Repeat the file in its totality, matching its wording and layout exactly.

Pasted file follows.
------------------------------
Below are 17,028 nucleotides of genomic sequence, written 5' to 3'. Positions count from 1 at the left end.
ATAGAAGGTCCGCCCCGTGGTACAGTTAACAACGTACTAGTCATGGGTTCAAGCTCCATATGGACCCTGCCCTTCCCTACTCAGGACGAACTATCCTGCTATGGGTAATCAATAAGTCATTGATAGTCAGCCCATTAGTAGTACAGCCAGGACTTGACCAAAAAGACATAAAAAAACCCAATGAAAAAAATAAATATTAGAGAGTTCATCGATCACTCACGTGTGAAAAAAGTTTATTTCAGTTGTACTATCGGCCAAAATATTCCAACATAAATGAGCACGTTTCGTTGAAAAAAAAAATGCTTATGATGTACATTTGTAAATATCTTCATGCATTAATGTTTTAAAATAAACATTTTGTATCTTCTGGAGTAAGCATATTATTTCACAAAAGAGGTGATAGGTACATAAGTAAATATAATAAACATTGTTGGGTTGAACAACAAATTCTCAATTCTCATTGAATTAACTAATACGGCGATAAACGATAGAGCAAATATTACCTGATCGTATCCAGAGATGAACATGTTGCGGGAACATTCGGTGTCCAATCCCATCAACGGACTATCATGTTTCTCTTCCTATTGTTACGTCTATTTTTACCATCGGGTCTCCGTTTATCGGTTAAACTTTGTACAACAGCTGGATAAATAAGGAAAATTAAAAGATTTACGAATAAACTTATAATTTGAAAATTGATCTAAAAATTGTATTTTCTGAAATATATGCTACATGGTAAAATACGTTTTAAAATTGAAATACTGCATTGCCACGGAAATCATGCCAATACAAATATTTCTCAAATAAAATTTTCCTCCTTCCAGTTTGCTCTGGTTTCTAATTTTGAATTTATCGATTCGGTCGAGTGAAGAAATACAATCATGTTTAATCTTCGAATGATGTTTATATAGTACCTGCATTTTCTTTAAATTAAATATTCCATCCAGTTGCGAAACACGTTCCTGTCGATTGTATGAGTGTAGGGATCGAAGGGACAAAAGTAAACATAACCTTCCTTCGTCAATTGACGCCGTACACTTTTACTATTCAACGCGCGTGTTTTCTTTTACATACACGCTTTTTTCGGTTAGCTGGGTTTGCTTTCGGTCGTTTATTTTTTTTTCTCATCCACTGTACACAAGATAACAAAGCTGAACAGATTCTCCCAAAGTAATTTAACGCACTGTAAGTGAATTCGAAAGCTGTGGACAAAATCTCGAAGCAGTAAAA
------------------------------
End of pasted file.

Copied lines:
Below are 17,028 nucleotides of genomic sequence, written 5' to 3'. Positions count from 1 at the left end.
ATAGAAGGTCCGCCCCGTGGTACAGTTAACAACGTACTAGTCATGGGTTCAAGCTCCATATGGACCCTGCCCTTCCCTACTCAGGACGAACTATCCTGCTATGGGTAATCAATAAGTCATTGATAGTCAGCCCATTAGTAGTACAGCCAGGACTTGACCAAAAAGACATAAAAAAACCCAATGAAAAAAATAAATATTAGAGAGTTCATCGATCACTCACGTGTGAAAAAAGTTTATTTCAGTTGTACTATCGGCCAAAATATTCCAACATAAATGAGCACGTTTCGTTGAAAAAAAAAATGCTTATGATGTACATTTGTAAATATCTTCATGCATTAATGTTTTAAAATAAACATTTTGTATCTTCTGGAGTAAGCATATTATTTCACAAAAGAGGTGATAGGTACATAAGTAAATATAATAAACATTGTTGGGTTGAACAACAAATTCTCAATTCTCATTGAATTAACTAATACGGCGATAAACGATAGAGCAAATATTACCTGATCGTATCCAGAGATGAACATGTTGCGGGAACATTCGGTGTCCAATCCCATCAACGGACTATCATGTTTCTCTTCCTATTGTTACGTCTATTTTTACCATCGGGTCTCCGTTTATCGGTTAAACTTTGTACAACAGCTGGATAAATAAGGAAAATTAAAAGATTTACGAATAAACTTATAATTTGAAAATTGATCTAAAAATTGTATTTTCTGAAATATATGCTACATGGTAAAATACGTTTTAAAATTGAAATACTGCATTGCCACGGAAATCATGCCAATACAAATATTTCTCAAATAAAATTTTCCTCCTTCCAGTTTGCTCTGGTTTCTAATTTTGAATTTATCGATTCGGTCGAGTGAAGAAATACAATCATGTTTAATCTTCGAATGATGTTTATATAGTACCTGCATTTTCTTTAAATTAAATATTCCATCCAGTTGCGAAACACGTTCCTGTCGATTGTATGAGTGTAGGGATCGAAGGGACAAAAGTAAACATAACCTTCCTTCGTCAATTGACGCCGTACACTTTTACTATTCAACGCGCGTGTTTTCTTTTACATACACGCTTTTTTCGGTTAGCTGGGTTTGCTTTCGGTCGTTTATTTTTTTTTCTCATCCACTGTACACAAGATAACAAAGCTGAACAGATTCTCCCAAAGTAATTTAACGCACTGTAAGTGAATTCGAAAGCTGTGGACAAAATCTCGAAGCAGTAAAA